I cannot see God or examine God using any of my senses or by employing any created instruments. God is above all of these. (“Above” in the sense that St. Augustine used the term, “above me because He created me”.) I cannot prove God’s existence or nonexistence. I cannot truly know God as God is.
But, the believer asks, what about revelation? What about Jesus who lived among us and, we are told, was one with the Father? What about the Church, its Tradition, and the holy Fathers (and Mothers) of the ancient Church who, guided by the Spirit, passed on to us so much wisdom?
These, of course, are what keep me from despair. From thinking that I cannot possibly know God. If I cannot know God, life is a dark, swirling chaos without meaning, leading to an inevitable death and, ultimately, nonexistence.
So why then, with this rich source of information about God, would I consider the study of God to be perilous? Should it not be the source of my hope and joy? What value would the Church, Tradition, Scripture, the writings of the ancients have if not to help me know God?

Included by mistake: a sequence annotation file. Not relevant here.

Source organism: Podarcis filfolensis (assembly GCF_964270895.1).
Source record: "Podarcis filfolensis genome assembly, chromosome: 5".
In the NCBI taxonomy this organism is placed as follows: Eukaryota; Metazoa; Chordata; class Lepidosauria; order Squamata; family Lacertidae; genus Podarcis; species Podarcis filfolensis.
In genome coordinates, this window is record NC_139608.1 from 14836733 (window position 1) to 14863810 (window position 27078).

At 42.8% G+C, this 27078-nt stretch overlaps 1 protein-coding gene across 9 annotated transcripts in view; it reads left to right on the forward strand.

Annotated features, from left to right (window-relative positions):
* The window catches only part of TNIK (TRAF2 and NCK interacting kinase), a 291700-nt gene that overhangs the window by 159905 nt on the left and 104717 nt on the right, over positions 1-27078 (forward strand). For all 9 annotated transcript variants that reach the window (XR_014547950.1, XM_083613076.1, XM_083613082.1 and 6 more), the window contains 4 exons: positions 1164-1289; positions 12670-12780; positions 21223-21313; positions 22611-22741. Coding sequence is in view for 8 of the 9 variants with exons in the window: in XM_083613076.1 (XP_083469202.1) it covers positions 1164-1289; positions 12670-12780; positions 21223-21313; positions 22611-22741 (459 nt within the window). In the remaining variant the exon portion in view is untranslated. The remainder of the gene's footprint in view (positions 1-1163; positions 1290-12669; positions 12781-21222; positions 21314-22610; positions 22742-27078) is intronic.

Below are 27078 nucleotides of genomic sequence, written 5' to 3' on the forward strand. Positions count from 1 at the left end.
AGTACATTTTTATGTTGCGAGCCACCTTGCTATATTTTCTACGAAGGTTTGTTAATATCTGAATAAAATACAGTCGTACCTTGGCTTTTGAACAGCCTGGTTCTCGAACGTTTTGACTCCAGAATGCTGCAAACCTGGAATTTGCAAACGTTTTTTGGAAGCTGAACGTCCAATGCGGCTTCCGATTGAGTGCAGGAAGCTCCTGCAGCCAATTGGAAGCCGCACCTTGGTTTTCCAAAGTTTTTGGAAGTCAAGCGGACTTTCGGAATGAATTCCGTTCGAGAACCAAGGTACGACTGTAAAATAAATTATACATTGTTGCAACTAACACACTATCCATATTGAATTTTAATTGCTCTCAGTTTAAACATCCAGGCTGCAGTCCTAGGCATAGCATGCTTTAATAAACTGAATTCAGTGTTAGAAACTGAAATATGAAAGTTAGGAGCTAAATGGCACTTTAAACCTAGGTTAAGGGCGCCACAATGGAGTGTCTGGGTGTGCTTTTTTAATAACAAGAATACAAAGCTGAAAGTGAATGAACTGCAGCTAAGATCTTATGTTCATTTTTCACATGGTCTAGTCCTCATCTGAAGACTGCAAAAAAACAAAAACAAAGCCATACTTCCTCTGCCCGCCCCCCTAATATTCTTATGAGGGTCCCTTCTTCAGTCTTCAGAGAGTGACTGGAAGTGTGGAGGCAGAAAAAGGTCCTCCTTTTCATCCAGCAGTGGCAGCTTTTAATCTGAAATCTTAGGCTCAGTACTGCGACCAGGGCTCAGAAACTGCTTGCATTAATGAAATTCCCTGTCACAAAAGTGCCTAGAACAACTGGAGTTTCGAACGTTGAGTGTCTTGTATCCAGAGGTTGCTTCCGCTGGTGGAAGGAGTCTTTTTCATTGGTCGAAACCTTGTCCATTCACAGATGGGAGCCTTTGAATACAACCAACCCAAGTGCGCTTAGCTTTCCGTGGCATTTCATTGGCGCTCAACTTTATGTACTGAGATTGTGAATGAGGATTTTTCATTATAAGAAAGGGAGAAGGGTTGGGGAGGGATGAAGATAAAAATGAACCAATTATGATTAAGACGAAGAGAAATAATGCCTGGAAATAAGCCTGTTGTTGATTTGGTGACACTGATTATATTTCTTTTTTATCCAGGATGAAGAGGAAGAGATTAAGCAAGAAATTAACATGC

Sometimes the source of our hope and joy is something we must approach with fear and trembling. In undertaking the study of God, we, poor sinners that we are, may make the mistake of thinking that we know the truth of God when perhaps we have merely discovered our own emotional desires and mental projections.
None of us want to think this true of ourselves, of course.
But when we delve into even the seemingly most basic teachings of Christianity, we encounter disagreement about how to interpret what we have been given. Not only do theologians disagree, writing extensive articles and books defending a certain notion about God, but whole groups of people turn their backs on one another because of their belief that they are the ones who “know” God.
Thus, with the help of the evil one, the source of our salvation becomes twisted into a path toward perdition. Do any of our sources tell us that mistaken beliefs about God will result in condemnation? It is not poor theology that Jesus warns us about but a lack of love for our neighbor.